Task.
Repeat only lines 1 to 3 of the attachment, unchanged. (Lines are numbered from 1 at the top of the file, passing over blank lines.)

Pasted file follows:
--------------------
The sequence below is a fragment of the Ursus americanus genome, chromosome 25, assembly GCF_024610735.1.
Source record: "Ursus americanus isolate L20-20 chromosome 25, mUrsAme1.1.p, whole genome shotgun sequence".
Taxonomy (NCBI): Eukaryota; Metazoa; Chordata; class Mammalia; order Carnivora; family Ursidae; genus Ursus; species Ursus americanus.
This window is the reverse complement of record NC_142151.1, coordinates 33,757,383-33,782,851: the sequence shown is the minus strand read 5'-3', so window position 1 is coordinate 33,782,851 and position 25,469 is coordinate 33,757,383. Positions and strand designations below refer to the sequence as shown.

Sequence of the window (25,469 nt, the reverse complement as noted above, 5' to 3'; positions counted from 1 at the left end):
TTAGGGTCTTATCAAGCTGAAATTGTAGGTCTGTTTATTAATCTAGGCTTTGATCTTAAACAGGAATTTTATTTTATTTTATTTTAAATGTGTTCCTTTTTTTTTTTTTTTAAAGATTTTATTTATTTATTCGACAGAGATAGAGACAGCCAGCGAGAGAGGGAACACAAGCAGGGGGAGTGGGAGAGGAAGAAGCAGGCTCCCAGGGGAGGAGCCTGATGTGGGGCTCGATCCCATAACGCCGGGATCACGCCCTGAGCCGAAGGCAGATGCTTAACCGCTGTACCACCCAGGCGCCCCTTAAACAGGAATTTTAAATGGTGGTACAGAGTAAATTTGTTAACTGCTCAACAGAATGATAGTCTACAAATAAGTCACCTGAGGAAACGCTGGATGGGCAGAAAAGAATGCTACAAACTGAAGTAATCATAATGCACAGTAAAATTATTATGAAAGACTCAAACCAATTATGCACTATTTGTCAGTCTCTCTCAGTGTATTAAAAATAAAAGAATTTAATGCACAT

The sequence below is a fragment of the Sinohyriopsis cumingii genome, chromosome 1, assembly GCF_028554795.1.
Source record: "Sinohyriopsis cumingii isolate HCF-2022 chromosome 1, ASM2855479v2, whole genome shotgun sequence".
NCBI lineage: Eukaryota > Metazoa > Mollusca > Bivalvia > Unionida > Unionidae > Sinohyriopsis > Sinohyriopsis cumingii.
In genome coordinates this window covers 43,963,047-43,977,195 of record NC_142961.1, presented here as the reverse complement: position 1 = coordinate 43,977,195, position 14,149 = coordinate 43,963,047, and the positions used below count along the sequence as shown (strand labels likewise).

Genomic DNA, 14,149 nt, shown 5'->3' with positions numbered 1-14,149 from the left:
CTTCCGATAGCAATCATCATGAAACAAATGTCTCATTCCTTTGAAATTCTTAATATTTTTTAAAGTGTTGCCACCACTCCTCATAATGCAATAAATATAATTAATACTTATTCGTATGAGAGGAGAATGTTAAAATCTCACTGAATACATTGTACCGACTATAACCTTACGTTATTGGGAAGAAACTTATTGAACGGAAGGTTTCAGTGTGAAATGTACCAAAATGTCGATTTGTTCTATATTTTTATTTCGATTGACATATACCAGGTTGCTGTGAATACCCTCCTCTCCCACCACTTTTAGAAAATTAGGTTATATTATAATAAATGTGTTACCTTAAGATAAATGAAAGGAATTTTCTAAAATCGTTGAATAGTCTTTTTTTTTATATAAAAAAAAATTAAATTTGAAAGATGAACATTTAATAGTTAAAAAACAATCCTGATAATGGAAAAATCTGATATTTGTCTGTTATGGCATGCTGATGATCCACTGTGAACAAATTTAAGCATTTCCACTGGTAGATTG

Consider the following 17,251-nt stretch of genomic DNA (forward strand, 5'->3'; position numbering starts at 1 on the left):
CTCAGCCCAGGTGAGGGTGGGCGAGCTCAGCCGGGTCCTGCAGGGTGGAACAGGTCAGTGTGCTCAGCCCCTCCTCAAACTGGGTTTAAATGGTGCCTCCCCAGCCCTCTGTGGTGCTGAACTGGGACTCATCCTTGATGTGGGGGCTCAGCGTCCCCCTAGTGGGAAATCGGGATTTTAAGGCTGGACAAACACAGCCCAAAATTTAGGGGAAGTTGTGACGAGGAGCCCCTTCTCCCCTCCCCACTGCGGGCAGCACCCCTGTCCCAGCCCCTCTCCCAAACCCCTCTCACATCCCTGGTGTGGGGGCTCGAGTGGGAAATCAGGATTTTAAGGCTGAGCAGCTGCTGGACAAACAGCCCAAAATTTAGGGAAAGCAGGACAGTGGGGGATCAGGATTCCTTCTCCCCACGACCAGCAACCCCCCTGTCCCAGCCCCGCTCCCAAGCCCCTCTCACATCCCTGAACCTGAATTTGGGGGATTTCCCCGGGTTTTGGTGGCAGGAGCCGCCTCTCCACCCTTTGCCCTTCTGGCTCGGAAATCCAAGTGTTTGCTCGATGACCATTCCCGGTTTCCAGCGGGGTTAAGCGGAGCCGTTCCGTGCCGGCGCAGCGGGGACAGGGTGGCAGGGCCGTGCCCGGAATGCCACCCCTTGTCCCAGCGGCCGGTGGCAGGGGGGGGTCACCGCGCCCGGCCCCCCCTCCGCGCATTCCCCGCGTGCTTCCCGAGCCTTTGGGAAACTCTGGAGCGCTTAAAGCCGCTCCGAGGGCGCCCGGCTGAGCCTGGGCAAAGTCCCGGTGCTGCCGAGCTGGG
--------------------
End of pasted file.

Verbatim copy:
The sequence below is a fragment of the Ursus americanus genome, chromosome 25, assembly GCF_024610735.1.
Source record: "Ursus americanus isolate L20-20 chromosome 25, mUrsAme1.1.p, whole genome shotgun sequence".
Taxonomy (NCBI): Eukaryota; Metazoa; Chordata; class Mammalia; order Carnivora; family Ursidae; genus Ursus; species Ursus americanus.